In the center of the room Sarra the demon hung upside down by one leg, its arms bound behind its back, its suit scuffed-looking. Beneath it, crawling around an intricately scribed circle, a woman with short, curly red hair drew binding symbols with a gold stick. She looked up as I fanned away the smoke that was billowing up from the crack in the tile. "You're a Summoner. Hullo. I'm Noelle. Did you know that you have mismatched eyes?" I walked around the demon. It glared at me. "Yes, I know. Why do you have Sarra strung up by one leg?" She drew another symbol. It flared bright green as soon as the stick lifted from the circle. "It was getting a bit stroppy with me. The Hanged Man always teaches them a few manners. It's retaliating with the smoke. Are those spirits I saw yours, then?" "Yes, they are. There are four others as well. I hate to be a bother, but I'm in a bit of a hurry, what with Christian being held by this one's master and all, so if you could possibly just give me the abbreviated version of what's going on here, I'll be on my way to rescue him." She leaned back on her heels and sucked the tip of her gold stick. "Asmodeus, eh?" The demon snarled. A chunk of ceiling fell behind me. We both ignored it. It just never does to give a demon the satisfaction of knowing it's startled you. "It's a nasty bag of tricks, but I heard through the demonic grapevine that it was weakened and searching for a suitable sacrifice to regain its power, " she added. "Well, it can't have Christian; he's mine. Back to the demon, if you don't mind... " She looked up at Sarra, still sucking the stick. "It's a pretty specimen, isn't it? I like the hair gel. Nice touch. The mustache is a bit much, though, don't you think? Makes it look so smarmy." "Um... " "I'm destroying it, so I suppose it really doesn't matter." I blinked and avoided two wine bottles as they flew out of a rack when the demon hissed at the Guardian.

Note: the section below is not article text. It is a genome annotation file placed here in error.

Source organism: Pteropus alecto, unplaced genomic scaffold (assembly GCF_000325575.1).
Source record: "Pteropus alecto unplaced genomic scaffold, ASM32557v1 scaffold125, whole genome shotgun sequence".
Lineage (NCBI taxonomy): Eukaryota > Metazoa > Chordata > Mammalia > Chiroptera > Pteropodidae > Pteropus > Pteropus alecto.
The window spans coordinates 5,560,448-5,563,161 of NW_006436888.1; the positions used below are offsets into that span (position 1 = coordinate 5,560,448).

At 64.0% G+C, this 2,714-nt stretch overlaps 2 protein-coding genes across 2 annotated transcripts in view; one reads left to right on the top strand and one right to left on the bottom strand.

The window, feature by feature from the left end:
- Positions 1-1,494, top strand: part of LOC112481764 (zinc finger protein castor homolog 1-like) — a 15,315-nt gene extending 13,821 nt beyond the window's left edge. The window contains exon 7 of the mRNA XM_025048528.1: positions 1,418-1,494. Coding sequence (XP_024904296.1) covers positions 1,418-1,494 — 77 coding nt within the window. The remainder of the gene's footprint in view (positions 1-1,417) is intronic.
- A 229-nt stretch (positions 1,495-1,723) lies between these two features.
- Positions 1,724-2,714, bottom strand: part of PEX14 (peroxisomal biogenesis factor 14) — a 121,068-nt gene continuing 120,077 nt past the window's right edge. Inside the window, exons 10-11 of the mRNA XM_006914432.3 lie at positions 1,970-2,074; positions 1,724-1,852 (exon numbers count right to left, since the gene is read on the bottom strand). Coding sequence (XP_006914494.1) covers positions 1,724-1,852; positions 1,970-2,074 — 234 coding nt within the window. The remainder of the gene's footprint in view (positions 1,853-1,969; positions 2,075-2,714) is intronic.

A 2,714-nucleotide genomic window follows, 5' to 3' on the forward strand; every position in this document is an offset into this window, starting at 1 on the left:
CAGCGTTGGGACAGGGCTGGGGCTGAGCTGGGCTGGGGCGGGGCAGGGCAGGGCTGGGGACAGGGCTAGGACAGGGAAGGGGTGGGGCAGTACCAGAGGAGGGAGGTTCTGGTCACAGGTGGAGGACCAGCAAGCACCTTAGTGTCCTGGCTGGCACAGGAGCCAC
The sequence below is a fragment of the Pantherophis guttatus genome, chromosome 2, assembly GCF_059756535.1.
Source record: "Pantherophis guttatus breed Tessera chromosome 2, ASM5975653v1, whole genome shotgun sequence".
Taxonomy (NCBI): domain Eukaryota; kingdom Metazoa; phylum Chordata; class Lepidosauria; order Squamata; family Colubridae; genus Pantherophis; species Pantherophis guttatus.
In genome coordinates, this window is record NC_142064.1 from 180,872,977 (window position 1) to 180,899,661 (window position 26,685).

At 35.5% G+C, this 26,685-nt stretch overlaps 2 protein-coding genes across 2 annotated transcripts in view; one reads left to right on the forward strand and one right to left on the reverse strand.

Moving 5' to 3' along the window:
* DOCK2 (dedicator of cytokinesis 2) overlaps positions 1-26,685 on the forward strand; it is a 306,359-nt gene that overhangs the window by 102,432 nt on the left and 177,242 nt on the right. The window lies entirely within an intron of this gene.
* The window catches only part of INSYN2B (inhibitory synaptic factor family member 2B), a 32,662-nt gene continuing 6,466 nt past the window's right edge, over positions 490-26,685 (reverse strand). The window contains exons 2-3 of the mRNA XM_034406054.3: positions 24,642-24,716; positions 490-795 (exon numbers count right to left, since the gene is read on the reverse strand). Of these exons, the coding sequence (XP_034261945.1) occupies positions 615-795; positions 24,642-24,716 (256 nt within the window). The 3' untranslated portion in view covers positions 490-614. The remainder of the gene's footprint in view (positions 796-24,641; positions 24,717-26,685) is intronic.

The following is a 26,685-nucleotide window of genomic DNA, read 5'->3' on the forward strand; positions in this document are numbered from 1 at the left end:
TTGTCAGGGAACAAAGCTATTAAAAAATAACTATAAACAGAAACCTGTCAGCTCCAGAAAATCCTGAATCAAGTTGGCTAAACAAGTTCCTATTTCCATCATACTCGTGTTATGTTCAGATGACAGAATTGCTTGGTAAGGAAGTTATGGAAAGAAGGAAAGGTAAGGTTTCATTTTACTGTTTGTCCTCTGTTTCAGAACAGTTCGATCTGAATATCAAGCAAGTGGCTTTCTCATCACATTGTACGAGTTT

Katie MacAlister